COVID-19 safety protocols often invoke images of workers in personal protective gear, donning backpacks with sprayer attachments that douse the environment for sanitization and disinfection. People may be surprised to learn that the specific spraying technology has long been used in other ways — for other pandemics, agricultural purposes, and commercial spray tans — and was developed at the University of Georgia.
This air-assisted, induction-charged (AAIC) electrostatic sprayer works by passing the disinfectant liquid through a nozzle, which creates highly charged droplets that can wrap around and coat surfaces. The AAIC technology, first developed in the 1960s and refined at UGA during the last few decades, has found extended life in several wide-ranging applications. It played a role in surface decontamination for combating the swine flu pandemic, has been deployed as a rapid skin-decontamination countermeasure against bioterrorism incidents, and provides an effective way to sanitize surfaces in food-processing plants. The secret lies in the physics, where electrostatic forces cause droplets to move against the natural gravitational force and adhere to target surfaces, even “wrapping-around” the sides and hidden surfaces.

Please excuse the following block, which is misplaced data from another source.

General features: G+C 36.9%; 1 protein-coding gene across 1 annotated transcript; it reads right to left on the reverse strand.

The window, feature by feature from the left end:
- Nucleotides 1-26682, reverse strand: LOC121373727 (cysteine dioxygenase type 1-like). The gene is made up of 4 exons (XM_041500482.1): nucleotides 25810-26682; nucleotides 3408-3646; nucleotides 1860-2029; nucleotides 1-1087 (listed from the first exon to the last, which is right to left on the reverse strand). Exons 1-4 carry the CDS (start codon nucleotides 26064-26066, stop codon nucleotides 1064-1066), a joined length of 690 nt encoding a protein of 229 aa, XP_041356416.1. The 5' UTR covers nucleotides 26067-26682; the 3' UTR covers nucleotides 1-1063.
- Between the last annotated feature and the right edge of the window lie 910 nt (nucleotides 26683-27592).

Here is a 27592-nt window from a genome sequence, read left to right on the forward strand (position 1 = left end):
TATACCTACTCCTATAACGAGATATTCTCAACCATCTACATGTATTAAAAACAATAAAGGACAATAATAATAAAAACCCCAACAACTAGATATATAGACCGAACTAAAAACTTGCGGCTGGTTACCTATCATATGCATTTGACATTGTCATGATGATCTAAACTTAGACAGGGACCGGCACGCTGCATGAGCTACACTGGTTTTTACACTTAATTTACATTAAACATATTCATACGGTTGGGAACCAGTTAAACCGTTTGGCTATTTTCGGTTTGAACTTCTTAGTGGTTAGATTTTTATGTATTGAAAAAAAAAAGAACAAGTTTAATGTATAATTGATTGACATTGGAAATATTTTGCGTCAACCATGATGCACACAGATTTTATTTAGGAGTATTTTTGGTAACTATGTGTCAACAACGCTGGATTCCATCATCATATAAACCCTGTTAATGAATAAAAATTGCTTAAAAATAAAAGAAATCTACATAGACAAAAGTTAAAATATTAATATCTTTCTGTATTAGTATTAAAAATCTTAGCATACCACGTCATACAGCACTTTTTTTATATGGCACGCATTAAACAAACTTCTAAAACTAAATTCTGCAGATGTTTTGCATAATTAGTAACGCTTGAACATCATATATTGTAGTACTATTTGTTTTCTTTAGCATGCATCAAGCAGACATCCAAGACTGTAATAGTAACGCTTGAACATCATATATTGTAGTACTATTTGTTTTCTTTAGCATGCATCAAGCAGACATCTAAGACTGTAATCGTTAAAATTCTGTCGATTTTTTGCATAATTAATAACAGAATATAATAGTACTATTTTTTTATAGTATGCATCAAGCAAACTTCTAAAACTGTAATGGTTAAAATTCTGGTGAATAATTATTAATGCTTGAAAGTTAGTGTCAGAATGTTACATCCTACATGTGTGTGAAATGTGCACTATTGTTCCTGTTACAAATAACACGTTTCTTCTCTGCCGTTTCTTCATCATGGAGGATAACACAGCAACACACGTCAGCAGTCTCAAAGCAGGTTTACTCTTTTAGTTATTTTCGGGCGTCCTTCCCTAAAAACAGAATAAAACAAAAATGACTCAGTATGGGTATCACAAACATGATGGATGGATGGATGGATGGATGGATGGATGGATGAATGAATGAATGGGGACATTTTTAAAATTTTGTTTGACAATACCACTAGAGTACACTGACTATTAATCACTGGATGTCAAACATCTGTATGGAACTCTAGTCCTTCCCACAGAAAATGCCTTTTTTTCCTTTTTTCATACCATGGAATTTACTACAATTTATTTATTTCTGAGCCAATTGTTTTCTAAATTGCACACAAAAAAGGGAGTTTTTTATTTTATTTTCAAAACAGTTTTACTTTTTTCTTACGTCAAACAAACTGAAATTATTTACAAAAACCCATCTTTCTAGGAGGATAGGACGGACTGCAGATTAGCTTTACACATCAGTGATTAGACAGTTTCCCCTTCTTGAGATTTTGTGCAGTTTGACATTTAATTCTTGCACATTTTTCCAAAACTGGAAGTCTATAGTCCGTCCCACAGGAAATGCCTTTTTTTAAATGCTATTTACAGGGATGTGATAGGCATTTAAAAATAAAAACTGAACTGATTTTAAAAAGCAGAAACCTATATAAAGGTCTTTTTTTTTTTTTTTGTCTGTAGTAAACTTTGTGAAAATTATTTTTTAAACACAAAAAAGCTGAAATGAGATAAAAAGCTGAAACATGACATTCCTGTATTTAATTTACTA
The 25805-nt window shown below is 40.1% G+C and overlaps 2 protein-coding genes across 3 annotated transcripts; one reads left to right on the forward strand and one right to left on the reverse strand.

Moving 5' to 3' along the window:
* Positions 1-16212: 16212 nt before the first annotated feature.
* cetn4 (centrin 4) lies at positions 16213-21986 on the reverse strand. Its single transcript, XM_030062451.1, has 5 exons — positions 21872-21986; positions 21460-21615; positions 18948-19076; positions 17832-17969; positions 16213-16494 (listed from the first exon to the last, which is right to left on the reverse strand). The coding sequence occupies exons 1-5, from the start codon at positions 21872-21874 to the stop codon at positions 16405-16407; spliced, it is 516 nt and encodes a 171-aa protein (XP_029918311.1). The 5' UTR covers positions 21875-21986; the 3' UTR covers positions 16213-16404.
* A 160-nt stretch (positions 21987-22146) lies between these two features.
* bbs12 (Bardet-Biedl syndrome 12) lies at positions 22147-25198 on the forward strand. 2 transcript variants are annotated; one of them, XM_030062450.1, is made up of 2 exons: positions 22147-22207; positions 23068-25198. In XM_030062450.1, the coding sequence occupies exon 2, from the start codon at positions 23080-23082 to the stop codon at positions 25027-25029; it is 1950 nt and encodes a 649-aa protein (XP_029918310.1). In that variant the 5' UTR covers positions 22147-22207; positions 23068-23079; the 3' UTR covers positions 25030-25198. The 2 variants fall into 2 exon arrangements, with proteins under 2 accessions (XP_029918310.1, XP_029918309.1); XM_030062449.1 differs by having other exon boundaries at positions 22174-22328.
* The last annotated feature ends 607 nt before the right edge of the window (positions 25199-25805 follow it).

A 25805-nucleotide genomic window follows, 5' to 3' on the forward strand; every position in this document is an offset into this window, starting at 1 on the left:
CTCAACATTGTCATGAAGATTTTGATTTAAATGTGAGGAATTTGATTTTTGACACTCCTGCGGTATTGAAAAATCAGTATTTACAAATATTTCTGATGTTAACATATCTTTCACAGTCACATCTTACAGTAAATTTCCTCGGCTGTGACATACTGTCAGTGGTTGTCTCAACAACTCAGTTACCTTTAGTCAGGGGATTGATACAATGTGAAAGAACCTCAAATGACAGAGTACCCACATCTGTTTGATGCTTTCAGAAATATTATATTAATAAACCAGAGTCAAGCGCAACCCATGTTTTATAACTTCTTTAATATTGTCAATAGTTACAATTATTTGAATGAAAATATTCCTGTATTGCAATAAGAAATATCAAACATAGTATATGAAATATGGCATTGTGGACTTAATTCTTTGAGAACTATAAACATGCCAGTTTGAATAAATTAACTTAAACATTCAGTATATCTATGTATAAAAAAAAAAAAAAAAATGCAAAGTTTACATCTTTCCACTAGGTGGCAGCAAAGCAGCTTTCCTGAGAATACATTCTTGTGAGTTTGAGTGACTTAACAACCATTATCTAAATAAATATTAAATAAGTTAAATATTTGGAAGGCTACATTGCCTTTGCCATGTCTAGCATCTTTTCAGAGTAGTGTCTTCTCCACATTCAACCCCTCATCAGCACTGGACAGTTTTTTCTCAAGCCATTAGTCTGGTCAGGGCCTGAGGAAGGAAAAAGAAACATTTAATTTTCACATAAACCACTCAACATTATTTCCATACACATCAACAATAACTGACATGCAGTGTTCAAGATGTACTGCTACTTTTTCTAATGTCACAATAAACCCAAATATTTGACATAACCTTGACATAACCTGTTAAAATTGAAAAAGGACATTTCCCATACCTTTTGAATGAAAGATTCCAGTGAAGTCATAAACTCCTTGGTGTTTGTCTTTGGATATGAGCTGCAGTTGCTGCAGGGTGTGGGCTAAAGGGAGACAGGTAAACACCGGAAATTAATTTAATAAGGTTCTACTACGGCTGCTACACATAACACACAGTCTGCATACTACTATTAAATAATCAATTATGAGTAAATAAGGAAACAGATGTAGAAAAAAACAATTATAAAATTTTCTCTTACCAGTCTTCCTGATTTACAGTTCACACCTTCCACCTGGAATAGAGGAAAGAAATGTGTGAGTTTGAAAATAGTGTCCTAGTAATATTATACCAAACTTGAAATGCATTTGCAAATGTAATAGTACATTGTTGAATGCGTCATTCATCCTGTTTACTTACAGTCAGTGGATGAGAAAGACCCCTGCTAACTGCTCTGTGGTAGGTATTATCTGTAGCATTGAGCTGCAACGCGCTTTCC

“Anytime you need to control airborne particulates, whether pathogens or air-pollution dust emissions from coal-combustion power plants or pesticide sprays or even toner particles in xerographic copiers and droplets in inkjet printers, you turn to electrostatic forces and engineering,” said S. Edward Law, D.W. Brooks Distinguished Professor Emeritus in UGA’s College of Engineering.
Law and graduate students in the Applied Electrostatics Laboratory at the Driftmier Engineering Center adapted the technology for commercial use. The patented technology was licensed by the UGA Research Foundation to industry partners for domestic and international use generating royalties of nearly $1 million before the patents expired.